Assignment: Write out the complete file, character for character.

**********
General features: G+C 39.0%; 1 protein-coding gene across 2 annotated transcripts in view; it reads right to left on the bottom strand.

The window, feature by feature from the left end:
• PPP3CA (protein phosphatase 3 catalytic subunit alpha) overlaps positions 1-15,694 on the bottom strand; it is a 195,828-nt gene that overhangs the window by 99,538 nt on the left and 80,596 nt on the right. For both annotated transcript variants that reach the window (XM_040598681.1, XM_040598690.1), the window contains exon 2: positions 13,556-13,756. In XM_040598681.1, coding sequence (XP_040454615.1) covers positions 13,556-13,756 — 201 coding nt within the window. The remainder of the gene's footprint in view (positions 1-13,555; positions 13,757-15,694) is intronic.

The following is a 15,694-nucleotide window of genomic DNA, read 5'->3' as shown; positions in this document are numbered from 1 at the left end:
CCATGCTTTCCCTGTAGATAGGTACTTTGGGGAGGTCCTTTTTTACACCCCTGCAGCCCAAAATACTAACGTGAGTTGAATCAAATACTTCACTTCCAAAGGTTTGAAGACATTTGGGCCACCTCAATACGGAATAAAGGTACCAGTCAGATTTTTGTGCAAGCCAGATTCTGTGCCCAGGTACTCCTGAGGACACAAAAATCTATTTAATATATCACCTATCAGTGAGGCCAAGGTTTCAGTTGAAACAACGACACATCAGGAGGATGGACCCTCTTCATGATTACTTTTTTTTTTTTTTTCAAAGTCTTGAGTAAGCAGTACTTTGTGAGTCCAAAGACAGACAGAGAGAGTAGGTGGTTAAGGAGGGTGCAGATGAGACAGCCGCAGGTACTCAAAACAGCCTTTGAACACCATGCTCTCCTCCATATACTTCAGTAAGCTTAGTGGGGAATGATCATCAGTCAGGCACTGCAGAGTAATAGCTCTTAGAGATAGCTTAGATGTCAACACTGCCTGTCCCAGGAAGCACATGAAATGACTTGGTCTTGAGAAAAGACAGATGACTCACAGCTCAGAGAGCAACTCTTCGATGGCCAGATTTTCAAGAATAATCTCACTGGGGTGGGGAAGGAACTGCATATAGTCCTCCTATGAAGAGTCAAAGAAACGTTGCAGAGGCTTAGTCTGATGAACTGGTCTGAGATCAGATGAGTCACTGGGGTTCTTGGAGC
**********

General features: G+C 39.0%; 1 protein-coding gene across 2 annotated transcripts in view; it reads right to left on the bottom strand.

The window, feature by feature from the left end:
• PPP3CA (protein phosphatase 3 catalytic subunit alpha) overlaps positions 1-15,694 on the bottom strand; it is a 195,828-nt gene that overhangs the window by 99,538 nt on the left and 80,596 nt on the right. For both annotated transcript variants that reach the window (XM_040598681.1, XM_040598690.1), the window contains exon 2: positions 13,556-13,756. In XM_040598681.1, coding sequence (XP_040454615.1) covers positions 13,556-13,756 — 201 coding nt within the window. The remainder of the gene's footprint in view (positions 1-13,555; positions 13,757-15,694) is intronic.

The following is a 15,694-nucleotide window of genomic DNA, read 5'->3' as shown; positions in this document are numbered from 1 at the left end:
CCATGCTTTCCCTGTAGATAGGTACTTTGGGGAGGTCCTTTTTTACACCCCTGCAGCCCAAAATACTAACGTGAGTTGAATCAAATACTTCACTTCCAAAGGTTTGAAGACATTTGGGCCACCTCAATACGGAATAAAGGTACCAGTCAGATTTTTGTGCAAGCCAGATTCTGTGCCCAGGTACTCCTGAGGACACAAAAATCTATTTAATATATCACCTATCAGTGAGGCCAAGGTTTCAGTTGAAACAACGACACATCAGGAGGATGGACCCTCTTCATGATTACTTTTTTTTTTTTTTTCAAAGTCTTGAGTAAGCAGTACTTTGTGAGTCCAAAGACAGACAGAGAGAGTAGGTGGTTAAGGAGGGTGCAGATGAGACAGCCGCAGGTACTCAAAACAGCCTTTGAACACCATGCTCTCCTCCATATACTTCAGTAAGCTTAGTGGGGAATGATCATCAGTCAGGCACTGCAGAGTAATAGCTCTTAGAGATAGCTTAGATGTCAACACTGCCTGTCCCAGGAAGCACATGAAATGACTTGGTCTTGAGAAAAGACAGATGACTCACAGCTCAGAGAGCAACTCTTCGATGGCCAGATTTTCAAGAATAATCTCACTGGGGTGGGGAAGGAACTGCATATAGTCCTCCTATGAAGAGTCAAAGAAACGTTGCAGAGGCTTAGTCTGATGAACTGGTCTGAGATCAGATGAGTCACTGGGGTTCTTGGAGC